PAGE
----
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It's About Time...Finally

Discussion in 'TV on DVD and Blu-ray' started by dhammer, Mar 2, 2017.

  1. Neil Brock

    Neil Brock Producer

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    I gave mine the boot when I was able to record it perfect quality from Antenna TV last year. I did however use the credits from the film transfer set as Antenna now butchers them.
     
  2. Neil Brock

    Neil Brock Producer

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    When the format changed, the show improved from abysmal to at least pedestrian.
     
  3. dhammer

    dhammer Second Unit

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    Interesting. One of the main differences between yesterday and today is the old shows presented an idealized version of people and society. Today's shows go the opposite way pointing out the ugliness of the human condition. If the former was a lie than so is the present.
     
  4. JamesSmith

    JamesSmith Screenwriter

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    Ah. Neil? Do you have any further tidbits of news about any short lived classic television?
    James
     
  5. bigshot

    bigshot Cinematographer

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    Back then, they ignored their wounds. Today, we pick at our scabs. The end result is the same.
     
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  6. dhammer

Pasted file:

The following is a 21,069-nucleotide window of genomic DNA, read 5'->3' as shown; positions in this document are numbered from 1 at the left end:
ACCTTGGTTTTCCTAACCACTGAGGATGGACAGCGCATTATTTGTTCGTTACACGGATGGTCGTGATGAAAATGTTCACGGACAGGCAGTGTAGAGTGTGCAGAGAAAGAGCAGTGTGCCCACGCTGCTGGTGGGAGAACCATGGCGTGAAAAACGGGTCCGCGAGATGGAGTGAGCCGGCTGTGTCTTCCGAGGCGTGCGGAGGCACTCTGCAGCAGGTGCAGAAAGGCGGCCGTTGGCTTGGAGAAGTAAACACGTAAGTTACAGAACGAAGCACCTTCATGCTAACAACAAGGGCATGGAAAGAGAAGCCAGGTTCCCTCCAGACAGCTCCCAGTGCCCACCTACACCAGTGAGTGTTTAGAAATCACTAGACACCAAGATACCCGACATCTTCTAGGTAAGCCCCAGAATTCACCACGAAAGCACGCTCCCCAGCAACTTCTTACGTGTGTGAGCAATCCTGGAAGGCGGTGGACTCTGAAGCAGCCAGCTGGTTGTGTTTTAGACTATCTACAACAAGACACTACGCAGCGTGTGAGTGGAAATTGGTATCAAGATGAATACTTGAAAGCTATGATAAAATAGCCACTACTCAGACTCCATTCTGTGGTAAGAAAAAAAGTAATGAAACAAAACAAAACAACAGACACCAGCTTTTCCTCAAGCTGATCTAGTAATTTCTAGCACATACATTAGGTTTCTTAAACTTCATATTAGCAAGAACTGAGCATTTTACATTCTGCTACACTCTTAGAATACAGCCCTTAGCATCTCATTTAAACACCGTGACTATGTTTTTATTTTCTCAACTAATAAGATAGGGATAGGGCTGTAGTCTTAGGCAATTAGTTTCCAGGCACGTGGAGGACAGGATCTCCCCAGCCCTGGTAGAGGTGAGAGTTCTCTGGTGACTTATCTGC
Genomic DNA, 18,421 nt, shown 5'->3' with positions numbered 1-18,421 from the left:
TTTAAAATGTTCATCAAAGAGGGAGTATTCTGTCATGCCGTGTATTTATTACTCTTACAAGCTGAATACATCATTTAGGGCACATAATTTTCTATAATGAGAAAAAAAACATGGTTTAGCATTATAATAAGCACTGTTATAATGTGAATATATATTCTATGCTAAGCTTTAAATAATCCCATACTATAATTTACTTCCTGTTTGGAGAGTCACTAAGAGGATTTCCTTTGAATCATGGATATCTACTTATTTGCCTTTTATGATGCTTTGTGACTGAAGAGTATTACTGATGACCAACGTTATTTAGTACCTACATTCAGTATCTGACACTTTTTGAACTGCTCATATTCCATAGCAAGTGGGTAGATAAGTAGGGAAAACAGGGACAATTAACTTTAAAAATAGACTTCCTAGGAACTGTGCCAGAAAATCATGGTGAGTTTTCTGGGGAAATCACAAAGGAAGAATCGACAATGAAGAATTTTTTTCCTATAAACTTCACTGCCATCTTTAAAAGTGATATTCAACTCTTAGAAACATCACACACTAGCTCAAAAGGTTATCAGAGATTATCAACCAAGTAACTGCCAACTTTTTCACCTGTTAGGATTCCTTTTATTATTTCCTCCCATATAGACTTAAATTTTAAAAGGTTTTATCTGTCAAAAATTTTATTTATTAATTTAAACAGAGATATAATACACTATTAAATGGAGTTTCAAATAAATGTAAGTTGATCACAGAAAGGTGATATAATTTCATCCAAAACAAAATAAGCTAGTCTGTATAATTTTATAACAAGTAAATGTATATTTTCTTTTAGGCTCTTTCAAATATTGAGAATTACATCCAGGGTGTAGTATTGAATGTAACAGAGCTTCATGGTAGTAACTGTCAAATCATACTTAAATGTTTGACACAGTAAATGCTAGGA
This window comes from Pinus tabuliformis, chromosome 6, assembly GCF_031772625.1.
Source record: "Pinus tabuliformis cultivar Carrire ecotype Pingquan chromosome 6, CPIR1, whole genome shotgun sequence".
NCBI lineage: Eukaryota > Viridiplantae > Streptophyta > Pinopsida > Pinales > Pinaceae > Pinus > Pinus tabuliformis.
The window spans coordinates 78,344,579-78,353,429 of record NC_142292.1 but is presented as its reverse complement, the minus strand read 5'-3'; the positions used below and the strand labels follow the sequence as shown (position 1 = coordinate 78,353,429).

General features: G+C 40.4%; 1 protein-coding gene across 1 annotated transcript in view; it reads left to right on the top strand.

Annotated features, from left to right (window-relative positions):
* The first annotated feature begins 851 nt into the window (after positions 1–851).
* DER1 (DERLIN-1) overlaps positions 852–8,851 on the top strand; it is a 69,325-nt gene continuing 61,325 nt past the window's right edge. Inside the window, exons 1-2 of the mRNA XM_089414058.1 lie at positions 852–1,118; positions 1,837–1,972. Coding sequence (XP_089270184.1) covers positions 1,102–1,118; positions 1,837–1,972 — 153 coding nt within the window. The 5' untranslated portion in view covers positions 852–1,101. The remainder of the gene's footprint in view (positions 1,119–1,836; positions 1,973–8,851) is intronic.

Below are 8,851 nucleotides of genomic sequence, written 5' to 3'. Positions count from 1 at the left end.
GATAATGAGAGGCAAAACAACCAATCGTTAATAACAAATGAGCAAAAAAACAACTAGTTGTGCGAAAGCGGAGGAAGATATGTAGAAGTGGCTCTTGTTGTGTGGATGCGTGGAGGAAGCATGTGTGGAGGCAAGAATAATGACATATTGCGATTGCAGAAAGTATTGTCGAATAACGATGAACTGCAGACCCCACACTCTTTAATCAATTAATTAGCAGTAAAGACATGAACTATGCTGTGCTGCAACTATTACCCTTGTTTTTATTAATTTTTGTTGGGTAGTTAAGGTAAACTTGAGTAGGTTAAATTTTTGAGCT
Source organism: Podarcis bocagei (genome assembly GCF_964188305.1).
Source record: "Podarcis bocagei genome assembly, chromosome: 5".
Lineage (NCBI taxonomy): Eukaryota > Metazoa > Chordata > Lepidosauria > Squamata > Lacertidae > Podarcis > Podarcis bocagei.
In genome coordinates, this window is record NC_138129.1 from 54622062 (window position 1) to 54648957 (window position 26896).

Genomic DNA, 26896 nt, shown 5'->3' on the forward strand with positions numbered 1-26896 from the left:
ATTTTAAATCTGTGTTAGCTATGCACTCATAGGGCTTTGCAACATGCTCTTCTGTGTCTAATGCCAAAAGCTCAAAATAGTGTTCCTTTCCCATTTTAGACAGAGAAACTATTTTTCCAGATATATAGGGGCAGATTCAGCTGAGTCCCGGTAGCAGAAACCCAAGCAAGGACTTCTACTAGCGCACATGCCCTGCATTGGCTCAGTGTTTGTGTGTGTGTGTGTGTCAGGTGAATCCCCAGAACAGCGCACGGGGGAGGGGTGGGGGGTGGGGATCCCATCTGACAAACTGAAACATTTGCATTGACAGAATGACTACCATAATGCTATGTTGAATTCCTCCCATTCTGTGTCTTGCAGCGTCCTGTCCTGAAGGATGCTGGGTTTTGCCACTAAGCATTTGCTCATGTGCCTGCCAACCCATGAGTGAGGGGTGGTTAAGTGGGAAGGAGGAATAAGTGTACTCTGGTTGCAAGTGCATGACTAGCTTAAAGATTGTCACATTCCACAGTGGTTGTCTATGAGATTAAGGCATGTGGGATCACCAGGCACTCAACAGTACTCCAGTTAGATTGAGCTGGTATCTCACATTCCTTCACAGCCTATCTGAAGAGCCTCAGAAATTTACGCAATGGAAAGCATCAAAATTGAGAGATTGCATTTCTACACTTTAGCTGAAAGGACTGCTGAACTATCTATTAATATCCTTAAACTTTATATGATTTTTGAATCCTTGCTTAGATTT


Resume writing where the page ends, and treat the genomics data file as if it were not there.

dhammer Second Unit

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    So true but another interesting question is what effect has either type of programming had on our culture? The age old riddle of what came first, the chicken or the egg. In this case does TV influence culture or does culture influence TV? Both are true but I believe uplifting shows make us better. We have seen how powerful certain movies are and the effect it had on us. Certain disturbing TV can really negatively effect us as well.

    When I watch old TV everyone seems to interact normally (for the most part). Their actions are normal and expected. Watching modern shows sometimes everyone is acting inhuman like shows with morbid scenes and unnatural responses. An example would be the difference between Quincy and CSI. Quincy was empathetic and passionate.His emotions were appropriate to the story. CSI is intentionally cold and indifferent. You see the most horrific scenes and the cast is like no big deal, all in a day's work. I find their responses to be unnatural.